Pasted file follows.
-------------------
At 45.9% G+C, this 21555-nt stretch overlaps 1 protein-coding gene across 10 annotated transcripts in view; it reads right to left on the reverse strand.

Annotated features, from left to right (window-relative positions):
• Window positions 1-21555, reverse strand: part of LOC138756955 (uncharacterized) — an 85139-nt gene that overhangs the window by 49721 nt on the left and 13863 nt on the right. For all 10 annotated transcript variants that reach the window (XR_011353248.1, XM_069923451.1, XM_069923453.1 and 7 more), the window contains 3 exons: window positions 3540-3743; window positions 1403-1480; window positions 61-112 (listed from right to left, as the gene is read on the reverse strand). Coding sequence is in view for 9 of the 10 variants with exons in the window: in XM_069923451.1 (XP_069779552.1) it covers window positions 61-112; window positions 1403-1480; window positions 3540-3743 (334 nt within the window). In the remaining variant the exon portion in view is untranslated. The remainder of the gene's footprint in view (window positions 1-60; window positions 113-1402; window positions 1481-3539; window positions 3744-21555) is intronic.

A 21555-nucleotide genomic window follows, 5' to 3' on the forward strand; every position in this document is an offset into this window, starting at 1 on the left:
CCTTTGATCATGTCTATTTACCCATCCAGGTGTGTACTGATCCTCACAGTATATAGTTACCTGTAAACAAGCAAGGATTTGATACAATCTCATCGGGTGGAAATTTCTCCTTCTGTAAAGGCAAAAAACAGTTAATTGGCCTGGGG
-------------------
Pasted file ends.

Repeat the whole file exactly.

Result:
At 45.9% G+C, this 21555-nt stretch overlaps 1 protein-coding gene across 10 annotated transcripts in view; it reads right to left on the reverse strand.

Annotated features, from left to right (window-relative positions):
• Window positions 1-21555, reverse strand: part of LOC138756955 (uncharacterized) — an 85139-nt gene that overhangs the window by 49721 nt on the left and 13863 nt on the right. For all 10 annotated transcript variants that reach the window (XR_011353248.1, XM_069923451.1, XM_069923453.1 and 7 more), the window contains 3 exons: window positions 3540-3743; window positions 1403-1480; window positions 61-112 (listed from right to left, as the gene is read on the reverse strand). Coding sequence is in view for 9 of the 10 variants with exons in the window: in XM_069923451.1 (XP_069779552.1) it covers window positions 61-112; window positions 1403-1480; window positions 3540-3743 (334 nt within the window). In the remaining variant the exon portion in view is untranslated. The remainder of the gene's footprint in view (window positions 1-60; window positions 113-1402; window positions 1481-3539; window positions 3744-21555) is intronic.

A 21555-nucleotide genomic window follows, 5' to 3' on the forward strand; every position in this document is an offset into this window, starting at 1 on the left:
CCTTTGATCATGTCTATTTACCCATCCAGGTGTGTACTGATCCTCACAGTATATAGTTACCTGTAAACAAGCAAGGATTTGATACAATCTCATCGGGTGGAAATTTCTCCTTCTGTAAAGGCAAAAAACAGTTAATTGGCCTGGGG